Court of Appeal decides whether claimant was entitled to commission where insurance products were sold to its members
The first instance decision in this case was reported in Weekly Update 04/14. The claimant trade union entered into an agreement with the defendant, which sells insurance products. In return for access to the claimant's members for marketing purposes, the defendant agreed to pay a commission to the claimant. However, some members of the claimant purchased the defendant's insurance products directly. As a result, the parties disputed whether the claimant was entitled to its commission for all products sold to the claimant's members or only for those products sold via a dedicated telephone line/website identified in marketing materials sent to the members.
This depended on the interpretation of the agreement between the parties which obliged the defendant to pay commission "in respect of the Services". Teare J accepted that this covered selling which followed advice and marketing to the members but rejected the defendant's argument that only those sales to members via the designated channels fell within the scope of "Services". Certain members might read the marketing literature sent to them directly and then purchase a product in the same way as any member of the general public.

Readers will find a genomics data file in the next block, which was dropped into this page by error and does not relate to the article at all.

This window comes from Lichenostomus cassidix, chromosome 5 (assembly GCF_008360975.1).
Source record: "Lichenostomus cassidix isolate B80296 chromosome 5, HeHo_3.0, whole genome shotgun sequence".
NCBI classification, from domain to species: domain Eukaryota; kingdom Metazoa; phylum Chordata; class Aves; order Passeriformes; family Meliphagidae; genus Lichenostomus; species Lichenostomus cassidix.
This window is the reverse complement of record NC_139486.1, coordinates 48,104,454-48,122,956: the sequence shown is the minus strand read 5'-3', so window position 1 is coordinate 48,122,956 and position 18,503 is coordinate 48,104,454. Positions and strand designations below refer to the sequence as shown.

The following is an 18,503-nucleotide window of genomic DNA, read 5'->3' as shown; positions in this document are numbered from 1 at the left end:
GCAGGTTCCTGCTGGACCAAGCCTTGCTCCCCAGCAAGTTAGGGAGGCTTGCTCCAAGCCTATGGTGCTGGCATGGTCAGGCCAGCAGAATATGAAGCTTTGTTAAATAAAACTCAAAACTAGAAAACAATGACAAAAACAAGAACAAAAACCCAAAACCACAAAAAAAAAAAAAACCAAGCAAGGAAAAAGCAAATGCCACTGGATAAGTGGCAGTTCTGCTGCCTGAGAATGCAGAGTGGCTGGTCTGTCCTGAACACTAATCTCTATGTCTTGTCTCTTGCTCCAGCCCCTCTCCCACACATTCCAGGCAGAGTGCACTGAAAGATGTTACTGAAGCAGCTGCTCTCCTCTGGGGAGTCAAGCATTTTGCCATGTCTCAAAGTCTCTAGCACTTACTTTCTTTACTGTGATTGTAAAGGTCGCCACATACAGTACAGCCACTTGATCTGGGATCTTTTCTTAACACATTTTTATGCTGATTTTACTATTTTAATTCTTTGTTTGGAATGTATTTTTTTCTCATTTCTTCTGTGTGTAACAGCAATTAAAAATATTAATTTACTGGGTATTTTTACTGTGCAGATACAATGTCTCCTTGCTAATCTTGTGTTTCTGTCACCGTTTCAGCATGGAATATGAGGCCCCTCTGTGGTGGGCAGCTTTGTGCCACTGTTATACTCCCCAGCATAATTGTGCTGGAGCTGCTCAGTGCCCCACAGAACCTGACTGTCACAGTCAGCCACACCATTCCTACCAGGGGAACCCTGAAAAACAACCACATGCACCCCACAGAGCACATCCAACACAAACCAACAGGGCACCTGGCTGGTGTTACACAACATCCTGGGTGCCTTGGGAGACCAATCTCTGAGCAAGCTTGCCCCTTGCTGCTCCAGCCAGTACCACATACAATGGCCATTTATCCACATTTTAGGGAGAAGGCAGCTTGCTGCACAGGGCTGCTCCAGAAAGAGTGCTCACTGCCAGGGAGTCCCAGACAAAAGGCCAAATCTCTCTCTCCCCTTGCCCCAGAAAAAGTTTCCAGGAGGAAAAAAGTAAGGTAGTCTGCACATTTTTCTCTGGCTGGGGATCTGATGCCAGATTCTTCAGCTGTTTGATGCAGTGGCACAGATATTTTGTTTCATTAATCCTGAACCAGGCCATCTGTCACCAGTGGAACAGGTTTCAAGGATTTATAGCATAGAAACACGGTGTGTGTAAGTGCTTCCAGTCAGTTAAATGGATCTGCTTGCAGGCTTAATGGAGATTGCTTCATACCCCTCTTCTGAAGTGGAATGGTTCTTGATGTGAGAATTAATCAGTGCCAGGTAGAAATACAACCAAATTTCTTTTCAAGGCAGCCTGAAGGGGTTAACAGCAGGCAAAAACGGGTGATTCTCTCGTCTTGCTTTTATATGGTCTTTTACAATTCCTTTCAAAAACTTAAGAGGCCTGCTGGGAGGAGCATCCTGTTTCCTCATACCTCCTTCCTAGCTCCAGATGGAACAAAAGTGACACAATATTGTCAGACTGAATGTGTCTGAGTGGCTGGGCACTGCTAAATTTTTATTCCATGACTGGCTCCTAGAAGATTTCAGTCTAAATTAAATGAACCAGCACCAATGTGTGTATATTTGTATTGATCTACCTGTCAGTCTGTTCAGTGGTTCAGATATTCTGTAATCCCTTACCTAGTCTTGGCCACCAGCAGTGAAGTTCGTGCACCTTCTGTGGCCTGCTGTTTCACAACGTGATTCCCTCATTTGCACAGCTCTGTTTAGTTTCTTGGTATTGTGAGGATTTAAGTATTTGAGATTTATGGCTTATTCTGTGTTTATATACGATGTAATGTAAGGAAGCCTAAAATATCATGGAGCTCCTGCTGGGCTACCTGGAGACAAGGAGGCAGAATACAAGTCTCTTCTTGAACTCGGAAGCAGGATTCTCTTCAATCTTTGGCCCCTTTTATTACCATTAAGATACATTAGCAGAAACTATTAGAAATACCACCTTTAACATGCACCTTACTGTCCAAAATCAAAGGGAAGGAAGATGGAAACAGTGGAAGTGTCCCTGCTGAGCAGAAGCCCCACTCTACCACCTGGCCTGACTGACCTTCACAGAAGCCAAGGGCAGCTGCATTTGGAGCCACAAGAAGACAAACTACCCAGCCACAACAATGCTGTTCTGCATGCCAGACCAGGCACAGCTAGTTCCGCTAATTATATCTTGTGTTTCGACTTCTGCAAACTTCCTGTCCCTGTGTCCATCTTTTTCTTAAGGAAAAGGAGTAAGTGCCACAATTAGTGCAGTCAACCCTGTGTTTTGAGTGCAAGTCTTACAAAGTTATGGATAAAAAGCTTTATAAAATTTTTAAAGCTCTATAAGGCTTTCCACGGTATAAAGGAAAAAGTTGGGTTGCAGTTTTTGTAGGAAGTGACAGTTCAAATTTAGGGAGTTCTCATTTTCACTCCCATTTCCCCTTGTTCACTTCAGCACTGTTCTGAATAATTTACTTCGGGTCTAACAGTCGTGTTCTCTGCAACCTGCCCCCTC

Accordingly, the judge concluded, on the facts of the case, that commission was payable when there was a "causal connection" between the Services (i.e. marketing) and the earning of premium. He rejected an argument that his conclusion was unworkable in practice. An appeal from that decision has now been allowed by the Court of Appeal, which found in favour of the defendant.
The Court of Appeal held that the judge's approach was unworkable. Instead, a commission could only be earned where a product has been sold because of the marketing of the scheme (and this would include the situation where a member chose to not use one of the dedicated channels but then, at the last moment, revealed that he is a member): "Such a conclusion links the entitlement to commission to cases where the aim of the...schemes – to promote the sale of scheme products in return for the efforts spent in marketing them – has been achieved". This avoided the claimant obtaining commission when there is no real connection between the marketing and the ultimate purchase.